9. Evaluation of alcohol dehydrogenase and aldehyde dehydrogenase enzymes as bi-enzymatic anodes in a membraneless ethanol microfluidic fuel cell

    Science.gov (United States)

    Galindo-de-la-Rosa, J.; Arjona, N.; Arriaga, L. G.; Ledesma-García, J.; Guerra-Balcázar, M.

    2015-12-01

    Alcohol dehydrogenase (ADH) and aldehyde dehydrogenase (AldH) enzymes were immobilized by covalent binding and used as the anode in a bi-enzymatic membraneless ethanol hybrid microfluidic fuel cell. The purpose of using both enzymes was to optimize the ethanol electro-oxidation reaction (EOR) by using ADH toward its direct oxidation and AldH for the oxidation of aldehydes as by-products of the EOR. For this reason, three enzymatic bioanode configurations were evaluated according with the location of enzymes: combined, vertical and horizontally separated. In the combined configuration, a current density of 16.3 mA cm-2, a voltage of 1.14 V and a power density of 7.02 mW cm-2 were obtained. When enzymes were separately placed in a horizontal and vertical position the ocp drops to 0.94 V and to 0.68 V, respectively. The current density also falls to values of 13.63 and 5.05 mA cm-2. The decrease of cell performance of bioanodes with separated enzymes compared with the combined bioanode was of 31.7% and 86.87% for the horizontal and the vertical array.

  10. The Diagnostic Significance of Serum Alcohol Dehydrogenase Isoenzymes and Aldehyde Dehydrogenase Activity in Urinary Bladder Cancer Patients.

    Science.gov (United States)

    Orywal, Karolina; Jelski, Wojciech; Werel, Tadeusz; Szmitkowski, Maciej

    2017-07-01

    The aim of this study was to investigate a potential role of alcohol dehydrogenase and aldehyde dehydrogenase as tumor markers for urinary bladder cancer. Serum samples were obtained from 41 patients with bladder cancer and 52 healthy individuals. Class III and IV of ADH and total ADH activity were measured by the photometric method. For measurement of class I and II ADH and ALDH activity, the fluorometric method was employed. Significantly higher total activity of ADH was found in sera of both, low-grade and high-grade bladder cancer patients. The diagnostic sensitivity for total ADH activity was 81.5%, specificity 98.1%, positive (PPV) and negative (NPV) predictive values were 97.4% and 92.3% respectively. Area under ROC curve for total ADH activity was 0.848. A potential role of total ADH activity as a marker for bladder cancer, is herein proposed. Copyright© 2017, International Institute of Anticancer Research (Dr. George J. Delinasios), All rights reserved.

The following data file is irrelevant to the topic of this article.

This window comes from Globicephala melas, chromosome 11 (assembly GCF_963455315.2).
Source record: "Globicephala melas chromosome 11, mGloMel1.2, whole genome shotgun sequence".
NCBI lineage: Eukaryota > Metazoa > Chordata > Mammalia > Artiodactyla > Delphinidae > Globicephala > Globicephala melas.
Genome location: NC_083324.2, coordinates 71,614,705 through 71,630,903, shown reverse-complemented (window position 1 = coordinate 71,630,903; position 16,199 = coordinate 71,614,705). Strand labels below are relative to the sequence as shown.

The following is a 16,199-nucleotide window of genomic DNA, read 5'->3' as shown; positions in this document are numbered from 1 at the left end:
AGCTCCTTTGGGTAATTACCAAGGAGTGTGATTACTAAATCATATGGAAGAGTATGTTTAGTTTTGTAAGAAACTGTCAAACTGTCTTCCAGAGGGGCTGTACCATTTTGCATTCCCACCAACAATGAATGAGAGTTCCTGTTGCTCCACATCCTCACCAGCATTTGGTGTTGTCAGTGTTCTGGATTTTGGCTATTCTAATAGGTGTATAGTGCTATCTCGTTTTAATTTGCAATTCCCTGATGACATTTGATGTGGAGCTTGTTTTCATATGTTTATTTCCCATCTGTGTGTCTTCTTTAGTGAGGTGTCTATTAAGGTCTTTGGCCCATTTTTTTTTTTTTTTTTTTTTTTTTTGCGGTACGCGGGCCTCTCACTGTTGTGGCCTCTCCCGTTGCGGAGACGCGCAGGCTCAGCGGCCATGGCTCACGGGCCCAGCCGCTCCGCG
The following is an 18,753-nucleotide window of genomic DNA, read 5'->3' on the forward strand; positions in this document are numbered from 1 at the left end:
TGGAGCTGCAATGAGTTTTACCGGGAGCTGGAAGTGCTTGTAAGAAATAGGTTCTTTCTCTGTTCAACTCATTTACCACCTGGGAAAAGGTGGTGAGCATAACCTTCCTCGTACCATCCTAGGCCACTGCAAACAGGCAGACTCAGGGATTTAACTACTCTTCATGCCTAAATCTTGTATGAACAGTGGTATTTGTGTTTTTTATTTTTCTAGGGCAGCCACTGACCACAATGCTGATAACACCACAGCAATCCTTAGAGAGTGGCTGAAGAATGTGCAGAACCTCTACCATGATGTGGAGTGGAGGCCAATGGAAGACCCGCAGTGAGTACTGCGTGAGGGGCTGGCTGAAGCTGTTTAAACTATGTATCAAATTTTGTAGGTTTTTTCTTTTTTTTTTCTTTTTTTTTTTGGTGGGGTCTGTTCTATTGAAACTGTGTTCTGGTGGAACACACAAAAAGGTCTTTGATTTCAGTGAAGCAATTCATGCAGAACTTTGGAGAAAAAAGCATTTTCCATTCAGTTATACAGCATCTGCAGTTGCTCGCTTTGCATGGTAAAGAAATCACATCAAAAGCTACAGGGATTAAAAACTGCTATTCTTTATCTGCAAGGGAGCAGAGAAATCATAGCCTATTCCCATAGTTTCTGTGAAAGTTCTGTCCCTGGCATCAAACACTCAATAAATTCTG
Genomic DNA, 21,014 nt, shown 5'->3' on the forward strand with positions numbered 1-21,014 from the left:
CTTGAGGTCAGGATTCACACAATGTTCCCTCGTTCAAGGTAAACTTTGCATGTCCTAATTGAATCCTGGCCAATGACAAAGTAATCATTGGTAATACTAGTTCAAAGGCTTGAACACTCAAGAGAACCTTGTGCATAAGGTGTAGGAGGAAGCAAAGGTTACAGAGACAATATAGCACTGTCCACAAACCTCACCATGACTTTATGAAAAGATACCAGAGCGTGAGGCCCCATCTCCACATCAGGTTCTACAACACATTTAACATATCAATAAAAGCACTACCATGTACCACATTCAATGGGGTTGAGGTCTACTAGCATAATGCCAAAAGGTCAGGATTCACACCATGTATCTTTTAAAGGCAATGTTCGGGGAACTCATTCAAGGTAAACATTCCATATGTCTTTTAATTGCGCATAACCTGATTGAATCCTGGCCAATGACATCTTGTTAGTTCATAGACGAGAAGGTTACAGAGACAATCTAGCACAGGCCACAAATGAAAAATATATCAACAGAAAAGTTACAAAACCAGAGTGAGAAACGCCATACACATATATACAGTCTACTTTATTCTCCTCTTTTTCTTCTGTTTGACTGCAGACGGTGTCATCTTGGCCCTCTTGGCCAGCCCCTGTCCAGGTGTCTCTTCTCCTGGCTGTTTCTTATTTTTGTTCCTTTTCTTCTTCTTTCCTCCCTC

11. The D-Lactate Dehydrogenase from Sporolactobacillus inulinus Also Possessing Reversible Deamination Activity.

    Directory of Open Access Journals (Sweden)

    Lingfeng Zhu

    Full Text Available Hydroxyacid dehydrogenases are responsible for the conversion of 2-keto acids to 2-hydroxyacids and have a wide range of biotechnological applications. In this study, a D-lactate dehydrogenase (D-LDH from a Sporolactobacillus inulinus strain was experimentally verified to have both the D-LDH and glutamate dehydrogenase (GDH activities (reversible deamination. The catalytic mechanism was demonstrated by identification of key residues from the crystal structure analysis and site-directed mutagenesis. The Arg234 and Gly79 residues of this enzyme play a significant role in both D-LDH and GDH activities. His295 and Phe298 in DLDH744 were identified to be key residues for lactate dehydrogenase (LDH activity only whereas Tyr101 is a unique residue that is critical for GDH activity. Characterization of the biochemical properties contributes to understanding of the catalytic mechanism of this novel D-lactate dehydrogenase enzyme.

  12. Krebs cycle metabolite profiling for identification and stratification of pheochromocytomas/paragangliomas due to succinate dehydrogenase deficiency

    NARCIS (Netherlands)

    Richter, S; Peitzsch, M.; Rapizzi, E.; Lenders, J.W.M.; Qin, N.; Cubas, A.A. de; Schiavi, F.; Rao, J.U.; Beuschlein, F.; Quinkler, M.; Timmers, H.J.L.M.; Opocher, G.; Mannelli, M.; Pacak, K.; Robledo, M.; Eisenhofer, G.

    2014-01-01

    CONTEXT: Mutations of succinate dehydrogenase A/B/C/D genes (SDHx) increase susceptibility to development of pheochromocytomas and paragangliomas (PPGLs), with particularly high rates of malignancy associated with SDHB mutations. OBJECTIVE: We assessed whether altered succinate dehydrogenase